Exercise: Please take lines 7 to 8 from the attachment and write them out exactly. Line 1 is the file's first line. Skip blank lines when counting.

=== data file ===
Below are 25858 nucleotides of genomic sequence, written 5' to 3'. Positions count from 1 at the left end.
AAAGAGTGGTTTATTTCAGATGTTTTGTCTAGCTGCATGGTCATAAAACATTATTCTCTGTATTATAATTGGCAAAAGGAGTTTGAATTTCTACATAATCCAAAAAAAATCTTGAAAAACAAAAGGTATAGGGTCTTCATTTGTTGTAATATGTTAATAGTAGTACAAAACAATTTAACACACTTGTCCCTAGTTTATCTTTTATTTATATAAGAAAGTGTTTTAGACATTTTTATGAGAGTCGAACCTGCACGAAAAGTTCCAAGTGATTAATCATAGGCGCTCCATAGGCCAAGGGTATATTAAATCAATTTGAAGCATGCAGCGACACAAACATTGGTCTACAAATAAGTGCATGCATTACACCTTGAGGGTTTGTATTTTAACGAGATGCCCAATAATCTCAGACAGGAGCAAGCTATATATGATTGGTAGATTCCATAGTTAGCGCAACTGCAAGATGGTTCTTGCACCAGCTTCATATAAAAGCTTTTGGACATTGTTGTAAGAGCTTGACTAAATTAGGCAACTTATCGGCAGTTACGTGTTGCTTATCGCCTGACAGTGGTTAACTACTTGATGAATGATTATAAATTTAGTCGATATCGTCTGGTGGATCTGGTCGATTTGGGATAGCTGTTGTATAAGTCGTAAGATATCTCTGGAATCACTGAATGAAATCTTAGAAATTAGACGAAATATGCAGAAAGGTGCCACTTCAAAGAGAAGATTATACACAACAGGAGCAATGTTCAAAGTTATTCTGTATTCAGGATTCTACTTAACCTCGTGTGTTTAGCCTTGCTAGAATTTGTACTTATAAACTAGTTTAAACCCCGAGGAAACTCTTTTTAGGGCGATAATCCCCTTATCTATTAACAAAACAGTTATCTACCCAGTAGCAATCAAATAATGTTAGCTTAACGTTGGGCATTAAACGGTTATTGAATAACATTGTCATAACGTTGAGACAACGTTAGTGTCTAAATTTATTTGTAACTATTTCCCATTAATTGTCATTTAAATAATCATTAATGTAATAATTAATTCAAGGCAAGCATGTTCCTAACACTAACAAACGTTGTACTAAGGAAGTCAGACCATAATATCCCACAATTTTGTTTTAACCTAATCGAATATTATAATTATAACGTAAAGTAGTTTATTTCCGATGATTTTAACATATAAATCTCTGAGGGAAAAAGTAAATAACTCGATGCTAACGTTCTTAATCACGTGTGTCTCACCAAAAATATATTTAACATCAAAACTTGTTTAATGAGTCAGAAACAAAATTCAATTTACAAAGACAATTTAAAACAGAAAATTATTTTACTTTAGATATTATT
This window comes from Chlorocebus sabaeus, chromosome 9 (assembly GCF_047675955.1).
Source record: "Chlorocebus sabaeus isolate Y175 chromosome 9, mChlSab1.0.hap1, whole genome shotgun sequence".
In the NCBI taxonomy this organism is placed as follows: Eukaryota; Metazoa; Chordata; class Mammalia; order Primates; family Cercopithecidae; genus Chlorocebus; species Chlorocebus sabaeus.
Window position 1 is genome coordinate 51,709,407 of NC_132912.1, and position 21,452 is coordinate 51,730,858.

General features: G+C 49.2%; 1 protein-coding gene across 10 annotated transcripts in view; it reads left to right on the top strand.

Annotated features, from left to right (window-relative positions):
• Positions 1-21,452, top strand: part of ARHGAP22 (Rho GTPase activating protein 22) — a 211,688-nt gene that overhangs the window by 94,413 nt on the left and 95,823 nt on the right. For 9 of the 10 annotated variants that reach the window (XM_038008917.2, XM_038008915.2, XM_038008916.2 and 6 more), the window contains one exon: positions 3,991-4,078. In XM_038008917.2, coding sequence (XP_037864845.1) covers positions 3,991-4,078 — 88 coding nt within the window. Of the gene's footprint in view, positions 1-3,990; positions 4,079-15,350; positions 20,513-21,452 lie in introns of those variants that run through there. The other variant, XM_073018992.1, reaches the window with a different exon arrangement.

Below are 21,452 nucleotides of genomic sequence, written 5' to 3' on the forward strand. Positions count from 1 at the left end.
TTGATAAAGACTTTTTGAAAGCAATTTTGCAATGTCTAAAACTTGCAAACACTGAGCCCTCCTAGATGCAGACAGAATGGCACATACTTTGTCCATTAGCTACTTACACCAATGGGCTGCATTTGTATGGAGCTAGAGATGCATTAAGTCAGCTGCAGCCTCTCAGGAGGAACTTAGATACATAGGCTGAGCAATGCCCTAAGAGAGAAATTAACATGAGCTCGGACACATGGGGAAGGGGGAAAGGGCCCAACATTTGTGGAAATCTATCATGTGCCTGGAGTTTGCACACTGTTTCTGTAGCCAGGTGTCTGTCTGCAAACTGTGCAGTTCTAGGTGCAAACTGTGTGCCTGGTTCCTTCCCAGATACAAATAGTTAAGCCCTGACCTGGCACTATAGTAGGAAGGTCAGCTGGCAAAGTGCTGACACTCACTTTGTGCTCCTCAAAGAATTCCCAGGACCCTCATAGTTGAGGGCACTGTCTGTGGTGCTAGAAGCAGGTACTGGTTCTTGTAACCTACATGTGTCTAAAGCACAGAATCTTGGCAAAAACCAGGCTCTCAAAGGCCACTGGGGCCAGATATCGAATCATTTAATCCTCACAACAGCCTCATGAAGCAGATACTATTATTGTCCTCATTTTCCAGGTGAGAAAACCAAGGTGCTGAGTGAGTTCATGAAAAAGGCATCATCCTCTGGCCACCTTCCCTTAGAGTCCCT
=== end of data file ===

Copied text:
General features: G+C 49.2%; 1 protein-coding gene across 10 annotated transcripts in view; it reads left to right on the top strand.

Annotated features, from left to right (window-relative positions):